The PIM principles underlie and characterize all PIM systems, regardless of their purposes, methods, or products (1) .
Based on the agreed PIM definition, stakeholders in the first PIM Working Meeting,(2) developed the following core guiding principles (2) when engaging on PIM – principles that build on previous inter-agency forums and discussions.
- People-centered and inclusive: Data and information activities must be guided by the interests, well-being, and rights of the affected population and their hosts, which must participate and be included in all relevant phases. The purpose must be clearly defined and proportional to both the identified risk and costs vis-à-vis the population of concern and those responding. Activities must be sensitive to age, gender, and other issues of diversity.
- Do no harm: Data and information activities must include a risk assessment and take steps, if necessary, to mitigate identified risks. The risk assessment must look at negative consequences that may result from data collection and subsequent actions or service delivery for as long as the data and information activity is carried out.
- Defined purpose: Given the sensitive and often personal nature of protection information, data and information activities must serve specific information needs and purposes. The purpose must be clearly defined and communicated; proportional to both the identified risk and costs vis-à-vis the expected response; and aimed at action for protection outcomes, including the sharing and coordination of protection data and information.
- Informed consent and confidentiality: Personal information may be collected only after informed consent has been provided by the individual in question, and that individual must be aware of the purpose of the collection. Further, confidentiality must be clearly explained to the individual before the information may be collected.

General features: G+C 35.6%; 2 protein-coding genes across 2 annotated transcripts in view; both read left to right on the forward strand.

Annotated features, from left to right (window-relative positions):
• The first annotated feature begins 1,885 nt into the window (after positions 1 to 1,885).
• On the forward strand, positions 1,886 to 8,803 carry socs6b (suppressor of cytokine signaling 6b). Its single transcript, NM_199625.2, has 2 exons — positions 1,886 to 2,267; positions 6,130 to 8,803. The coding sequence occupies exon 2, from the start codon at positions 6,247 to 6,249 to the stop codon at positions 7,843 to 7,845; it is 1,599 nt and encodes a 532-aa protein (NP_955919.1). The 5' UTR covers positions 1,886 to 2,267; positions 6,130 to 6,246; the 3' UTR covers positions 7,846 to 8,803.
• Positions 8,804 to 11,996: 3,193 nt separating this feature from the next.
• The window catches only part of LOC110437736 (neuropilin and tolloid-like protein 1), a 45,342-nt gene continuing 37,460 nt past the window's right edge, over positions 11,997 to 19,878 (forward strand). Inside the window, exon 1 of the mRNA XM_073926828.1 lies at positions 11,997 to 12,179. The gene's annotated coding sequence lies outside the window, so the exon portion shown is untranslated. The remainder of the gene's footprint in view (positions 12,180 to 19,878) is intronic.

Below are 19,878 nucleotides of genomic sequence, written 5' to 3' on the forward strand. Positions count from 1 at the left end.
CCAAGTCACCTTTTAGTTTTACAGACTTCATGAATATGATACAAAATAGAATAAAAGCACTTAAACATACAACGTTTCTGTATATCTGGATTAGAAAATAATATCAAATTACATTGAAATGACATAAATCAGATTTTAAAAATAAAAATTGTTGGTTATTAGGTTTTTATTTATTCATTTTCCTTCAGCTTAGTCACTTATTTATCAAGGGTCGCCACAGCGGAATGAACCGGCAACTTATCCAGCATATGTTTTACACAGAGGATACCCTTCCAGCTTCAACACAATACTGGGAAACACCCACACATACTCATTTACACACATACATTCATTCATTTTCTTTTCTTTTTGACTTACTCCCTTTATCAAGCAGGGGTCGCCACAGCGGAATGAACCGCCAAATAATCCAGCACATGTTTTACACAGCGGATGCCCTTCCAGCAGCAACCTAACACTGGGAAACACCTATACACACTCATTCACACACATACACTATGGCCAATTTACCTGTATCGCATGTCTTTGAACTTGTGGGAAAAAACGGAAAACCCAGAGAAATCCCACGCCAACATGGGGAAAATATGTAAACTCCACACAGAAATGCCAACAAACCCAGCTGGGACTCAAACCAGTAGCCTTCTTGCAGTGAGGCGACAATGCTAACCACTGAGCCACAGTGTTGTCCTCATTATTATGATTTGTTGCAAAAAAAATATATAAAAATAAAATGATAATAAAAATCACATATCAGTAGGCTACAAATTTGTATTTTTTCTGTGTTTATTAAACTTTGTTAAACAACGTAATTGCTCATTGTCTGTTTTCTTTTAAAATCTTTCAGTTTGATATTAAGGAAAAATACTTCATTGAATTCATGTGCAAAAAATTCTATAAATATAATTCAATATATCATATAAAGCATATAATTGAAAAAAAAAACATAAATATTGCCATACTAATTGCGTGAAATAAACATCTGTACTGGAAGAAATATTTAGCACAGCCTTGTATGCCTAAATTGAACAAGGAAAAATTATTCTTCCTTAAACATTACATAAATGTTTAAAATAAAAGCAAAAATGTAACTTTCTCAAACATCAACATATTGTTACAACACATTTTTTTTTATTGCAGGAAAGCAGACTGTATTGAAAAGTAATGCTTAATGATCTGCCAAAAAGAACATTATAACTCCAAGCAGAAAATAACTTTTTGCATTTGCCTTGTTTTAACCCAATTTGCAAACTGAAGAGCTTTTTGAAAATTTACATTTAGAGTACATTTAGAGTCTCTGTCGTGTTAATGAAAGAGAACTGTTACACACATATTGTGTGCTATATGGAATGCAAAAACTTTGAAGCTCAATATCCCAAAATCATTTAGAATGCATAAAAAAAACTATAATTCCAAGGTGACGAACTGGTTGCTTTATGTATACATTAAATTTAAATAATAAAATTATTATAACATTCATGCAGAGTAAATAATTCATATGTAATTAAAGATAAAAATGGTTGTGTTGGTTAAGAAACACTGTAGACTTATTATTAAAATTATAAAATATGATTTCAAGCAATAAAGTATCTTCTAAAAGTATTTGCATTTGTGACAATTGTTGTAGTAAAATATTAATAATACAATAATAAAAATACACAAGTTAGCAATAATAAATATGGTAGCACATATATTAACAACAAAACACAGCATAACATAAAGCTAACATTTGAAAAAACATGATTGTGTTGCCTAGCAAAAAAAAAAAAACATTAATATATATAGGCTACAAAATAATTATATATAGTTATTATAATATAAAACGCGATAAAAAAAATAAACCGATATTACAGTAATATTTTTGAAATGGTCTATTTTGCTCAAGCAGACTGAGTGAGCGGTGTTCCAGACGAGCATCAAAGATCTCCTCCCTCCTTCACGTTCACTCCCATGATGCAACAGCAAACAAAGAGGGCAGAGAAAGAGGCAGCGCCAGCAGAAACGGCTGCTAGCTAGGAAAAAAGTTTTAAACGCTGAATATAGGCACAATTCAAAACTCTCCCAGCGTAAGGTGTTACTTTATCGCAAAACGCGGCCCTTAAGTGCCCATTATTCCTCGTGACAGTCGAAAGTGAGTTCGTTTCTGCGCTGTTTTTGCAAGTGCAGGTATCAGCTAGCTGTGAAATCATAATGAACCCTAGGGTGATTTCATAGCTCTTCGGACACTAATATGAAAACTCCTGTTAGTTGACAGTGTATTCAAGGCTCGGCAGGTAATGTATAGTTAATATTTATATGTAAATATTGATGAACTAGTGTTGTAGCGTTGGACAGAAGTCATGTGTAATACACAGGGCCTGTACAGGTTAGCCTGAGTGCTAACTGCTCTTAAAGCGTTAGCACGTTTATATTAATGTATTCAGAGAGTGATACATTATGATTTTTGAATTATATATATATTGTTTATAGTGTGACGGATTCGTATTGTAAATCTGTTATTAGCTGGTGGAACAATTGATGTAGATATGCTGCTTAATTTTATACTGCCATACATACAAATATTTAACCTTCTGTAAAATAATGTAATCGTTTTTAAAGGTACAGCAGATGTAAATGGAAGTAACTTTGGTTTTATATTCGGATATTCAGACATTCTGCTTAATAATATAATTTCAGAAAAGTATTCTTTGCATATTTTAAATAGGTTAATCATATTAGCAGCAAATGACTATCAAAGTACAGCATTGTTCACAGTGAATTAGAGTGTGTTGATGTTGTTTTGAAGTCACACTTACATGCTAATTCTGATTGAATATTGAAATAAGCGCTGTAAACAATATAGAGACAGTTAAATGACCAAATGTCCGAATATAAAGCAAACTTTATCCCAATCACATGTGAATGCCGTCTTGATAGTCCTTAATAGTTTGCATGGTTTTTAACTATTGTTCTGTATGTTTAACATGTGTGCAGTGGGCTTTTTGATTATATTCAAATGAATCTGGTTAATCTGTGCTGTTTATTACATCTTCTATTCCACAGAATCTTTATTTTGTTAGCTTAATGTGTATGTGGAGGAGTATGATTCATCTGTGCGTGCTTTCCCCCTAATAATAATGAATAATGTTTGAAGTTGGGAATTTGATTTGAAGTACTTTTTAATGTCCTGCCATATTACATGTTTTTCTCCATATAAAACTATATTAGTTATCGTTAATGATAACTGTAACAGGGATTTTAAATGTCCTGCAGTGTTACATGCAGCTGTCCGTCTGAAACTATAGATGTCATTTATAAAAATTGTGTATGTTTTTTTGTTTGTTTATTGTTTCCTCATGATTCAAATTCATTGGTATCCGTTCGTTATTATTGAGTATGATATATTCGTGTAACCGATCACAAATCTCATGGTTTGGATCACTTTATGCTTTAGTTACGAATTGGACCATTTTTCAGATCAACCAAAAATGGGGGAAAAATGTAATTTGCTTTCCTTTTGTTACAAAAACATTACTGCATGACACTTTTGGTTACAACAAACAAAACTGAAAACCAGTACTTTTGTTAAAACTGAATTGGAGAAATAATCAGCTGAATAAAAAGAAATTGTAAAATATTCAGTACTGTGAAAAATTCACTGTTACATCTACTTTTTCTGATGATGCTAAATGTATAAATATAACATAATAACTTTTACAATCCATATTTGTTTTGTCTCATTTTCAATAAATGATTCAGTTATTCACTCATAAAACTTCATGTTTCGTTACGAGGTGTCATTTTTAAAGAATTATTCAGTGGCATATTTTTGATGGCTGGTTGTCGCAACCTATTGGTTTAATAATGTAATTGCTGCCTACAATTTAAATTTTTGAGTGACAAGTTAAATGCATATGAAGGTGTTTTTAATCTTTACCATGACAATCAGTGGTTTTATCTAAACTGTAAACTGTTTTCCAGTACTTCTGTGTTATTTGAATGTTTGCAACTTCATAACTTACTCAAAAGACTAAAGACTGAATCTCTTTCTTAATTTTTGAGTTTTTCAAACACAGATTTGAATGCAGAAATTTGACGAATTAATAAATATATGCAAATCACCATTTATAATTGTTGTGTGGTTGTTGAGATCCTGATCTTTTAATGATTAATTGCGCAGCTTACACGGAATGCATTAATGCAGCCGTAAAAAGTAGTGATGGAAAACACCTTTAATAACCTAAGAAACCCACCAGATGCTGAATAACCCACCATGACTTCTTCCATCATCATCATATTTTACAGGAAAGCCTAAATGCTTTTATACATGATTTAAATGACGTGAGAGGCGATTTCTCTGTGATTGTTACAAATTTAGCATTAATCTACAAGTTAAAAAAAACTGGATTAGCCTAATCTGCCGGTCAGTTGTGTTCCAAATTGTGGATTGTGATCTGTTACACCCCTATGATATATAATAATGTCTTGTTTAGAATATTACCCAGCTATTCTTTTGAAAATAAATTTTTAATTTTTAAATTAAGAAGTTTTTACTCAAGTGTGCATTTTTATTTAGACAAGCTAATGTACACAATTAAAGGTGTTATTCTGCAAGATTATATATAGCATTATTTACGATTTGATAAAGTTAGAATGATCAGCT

- Data responsibility, protection, and security: Data responsibility goes beyond data privacy and data protection. It entails a set of principles, purposes (3), and processes that seek to guide humanitarian work and leverage data to improve affected populations and their hosts’ lives in a responsible manner while adhering to international standards of data protection and data security. Data and information activities must adhere to international law and standards of data protection and data security (4). Persons of concern have a right to have their data protected according to international data protection standards.
- Competency and capacity: Actors engaging in data and information activities are accountable for ensuring that data and information activities are carried out by information management and protection staff who have been equipped with data and information core competencies and have been trained appropriately.
- Impartiality: All steps of the data and information cycle must be undertaken in an objective, impartial, and transparent manner while identifying and minimizing bias.
- Coordination and collaboration: All actors implementing data and information activities must adhere to the principles noted above and promote the broadest collaboration and coordination of data and information internally between humanitarian actors and externally, with and among other stakeholders. To the extent possible, data and information activities must avoid the duplication of other data and information activities and instead build upon existing efforts and mechanisms.
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For guidance on how to operationalize the PIM Principles click here.
 For how to operationalize these principles, go to the PIM Website at: PIM.guide.
 Developed by the participants at the First PIM Working Meeting held in Copenhagen on 26- 29 May, 2015. The PIM principles take into consideration the ‘Principles of Humanitarian Information Management and Exchange’, endorsed by the Global Symposium +5 in Geneva (2007) and the International Committee of the Red Cross’s ‘Professional Standards for Protection Work, Managing Sensitive Protection Data’, Chapter 6 (2013).
 Based in part on the work of OCHA’s ‘Building Data Responsibility into Humanitarian Action, OCHA Policy and Studies Series, May 2016; p. 4.
 Including the 1990 United Nations General Assembly’s ‘Guidelines for the Regulation of Computerized Personal Data Files’.